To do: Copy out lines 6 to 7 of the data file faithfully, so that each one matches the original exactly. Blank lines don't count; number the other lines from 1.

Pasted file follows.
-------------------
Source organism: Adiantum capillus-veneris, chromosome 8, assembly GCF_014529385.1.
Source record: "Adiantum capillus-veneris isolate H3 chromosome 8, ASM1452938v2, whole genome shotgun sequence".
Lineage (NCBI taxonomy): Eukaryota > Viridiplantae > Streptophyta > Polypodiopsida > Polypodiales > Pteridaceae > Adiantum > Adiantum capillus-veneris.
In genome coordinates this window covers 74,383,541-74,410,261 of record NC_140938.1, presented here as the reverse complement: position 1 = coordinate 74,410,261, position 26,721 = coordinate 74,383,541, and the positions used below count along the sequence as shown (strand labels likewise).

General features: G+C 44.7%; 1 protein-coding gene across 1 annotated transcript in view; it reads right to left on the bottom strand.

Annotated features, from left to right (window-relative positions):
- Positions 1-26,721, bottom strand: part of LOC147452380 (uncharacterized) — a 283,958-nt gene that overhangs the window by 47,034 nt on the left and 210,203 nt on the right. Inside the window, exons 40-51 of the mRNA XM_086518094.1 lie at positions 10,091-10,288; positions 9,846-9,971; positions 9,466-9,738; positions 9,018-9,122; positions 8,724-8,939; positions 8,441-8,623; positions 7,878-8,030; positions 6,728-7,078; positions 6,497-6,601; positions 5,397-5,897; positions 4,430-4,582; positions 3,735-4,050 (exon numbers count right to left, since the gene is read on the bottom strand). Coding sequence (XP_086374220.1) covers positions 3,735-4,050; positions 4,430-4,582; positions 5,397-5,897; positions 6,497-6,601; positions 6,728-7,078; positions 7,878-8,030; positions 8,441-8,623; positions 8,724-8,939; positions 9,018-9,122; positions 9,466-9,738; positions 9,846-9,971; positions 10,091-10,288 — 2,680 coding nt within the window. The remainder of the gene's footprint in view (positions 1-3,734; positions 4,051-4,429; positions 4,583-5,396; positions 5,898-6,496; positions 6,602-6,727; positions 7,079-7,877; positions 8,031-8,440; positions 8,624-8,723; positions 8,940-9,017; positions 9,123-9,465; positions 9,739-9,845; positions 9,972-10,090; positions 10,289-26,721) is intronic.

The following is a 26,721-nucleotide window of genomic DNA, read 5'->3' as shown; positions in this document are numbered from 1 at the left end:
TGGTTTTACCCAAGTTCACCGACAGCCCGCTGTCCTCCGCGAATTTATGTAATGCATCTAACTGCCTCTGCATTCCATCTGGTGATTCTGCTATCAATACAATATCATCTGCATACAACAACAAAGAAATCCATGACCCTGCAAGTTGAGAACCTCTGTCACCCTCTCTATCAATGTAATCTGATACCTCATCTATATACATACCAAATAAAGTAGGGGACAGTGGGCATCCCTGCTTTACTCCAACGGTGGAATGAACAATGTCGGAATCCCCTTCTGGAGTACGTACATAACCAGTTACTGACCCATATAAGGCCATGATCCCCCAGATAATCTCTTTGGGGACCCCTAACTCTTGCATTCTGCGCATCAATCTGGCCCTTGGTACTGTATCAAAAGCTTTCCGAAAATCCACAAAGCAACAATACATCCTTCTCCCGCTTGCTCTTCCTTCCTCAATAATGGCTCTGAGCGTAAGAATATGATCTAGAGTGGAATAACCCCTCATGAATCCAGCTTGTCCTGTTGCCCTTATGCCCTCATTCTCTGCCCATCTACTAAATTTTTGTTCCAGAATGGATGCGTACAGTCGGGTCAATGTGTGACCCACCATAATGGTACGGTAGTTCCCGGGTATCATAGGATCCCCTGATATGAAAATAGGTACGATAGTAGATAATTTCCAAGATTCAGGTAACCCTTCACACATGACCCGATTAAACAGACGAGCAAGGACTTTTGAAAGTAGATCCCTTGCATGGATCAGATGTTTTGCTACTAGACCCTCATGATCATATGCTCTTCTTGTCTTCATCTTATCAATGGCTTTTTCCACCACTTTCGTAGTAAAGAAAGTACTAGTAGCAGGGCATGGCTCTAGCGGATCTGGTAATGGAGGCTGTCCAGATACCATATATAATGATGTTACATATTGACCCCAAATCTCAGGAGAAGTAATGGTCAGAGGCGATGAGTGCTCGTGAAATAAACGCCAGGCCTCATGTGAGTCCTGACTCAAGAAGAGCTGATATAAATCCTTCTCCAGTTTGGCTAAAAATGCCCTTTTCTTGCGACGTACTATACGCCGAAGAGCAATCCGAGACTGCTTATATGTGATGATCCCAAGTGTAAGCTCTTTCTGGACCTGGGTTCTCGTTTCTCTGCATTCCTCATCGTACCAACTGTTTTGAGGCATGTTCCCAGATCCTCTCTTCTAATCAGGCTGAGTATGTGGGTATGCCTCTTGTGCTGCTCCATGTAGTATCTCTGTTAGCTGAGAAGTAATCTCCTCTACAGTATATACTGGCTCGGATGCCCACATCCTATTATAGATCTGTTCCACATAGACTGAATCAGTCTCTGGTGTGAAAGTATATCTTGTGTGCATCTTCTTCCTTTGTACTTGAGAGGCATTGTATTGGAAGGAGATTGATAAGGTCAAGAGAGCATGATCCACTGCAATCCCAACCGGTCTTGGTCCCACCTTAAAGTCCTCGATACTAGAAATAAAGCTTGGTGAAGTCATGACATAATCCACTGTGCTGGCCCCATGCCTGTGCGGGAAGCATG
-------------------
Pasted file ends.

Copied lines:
Annotated features, from left to right (window-relative positions):
- Positions 1-26,721, bottom strand: part of LOC147452380 (uncharacterized) — a 283,958-nt gene that overhangs the window by 47,034 nt on the left and 210,203 nt on the right. Inside the window, exons 40-51 of the mRNA XM_086518094.1 lie at positions 10,091-10,288; positions 9,846-9,971; positions 9,466-9,738; positions 9,018-9,122; positions 8,724-8,939; positions 8,441-8,623; positions 7,878-8,030; positions 6,728-7,078; positions 6,497-6,601; positions 5,397-5,897; positions 4,430-4,582; positions 3,735-4,050 (exon numbers count right to left, since the gene is read on the bottom strand). Coding sequence (XP_086374220.1) covers positions 3,735-4,050; positions 4,430-4,582; positions 5,397-5,897; positions 6,497-6,601; positions 6,728-7,078; positions 7,878-8,030; positions 8,441-8,623; positions 8,724-8,939; positions 9,018-9,122; positions 9,466-9,738; positions 9,846-9,971; positions 10,091-10,288 — 2,680 coding nt within the window. The remainder of the gene's footprint in view (positions 1-3,734; positions 4,051-4,429; positions 4,583-5,396; positions 5,898-6,496; positions 6,602-6,727; positions 7,079-7,877; positions 8,031-8,440; positions 8,624-8,723; positions 8,940-9,017; positions 9,123-9,465; positions 9,739-9,845; positions 9,972-10,090; positions 10,289-26,721) is intronic.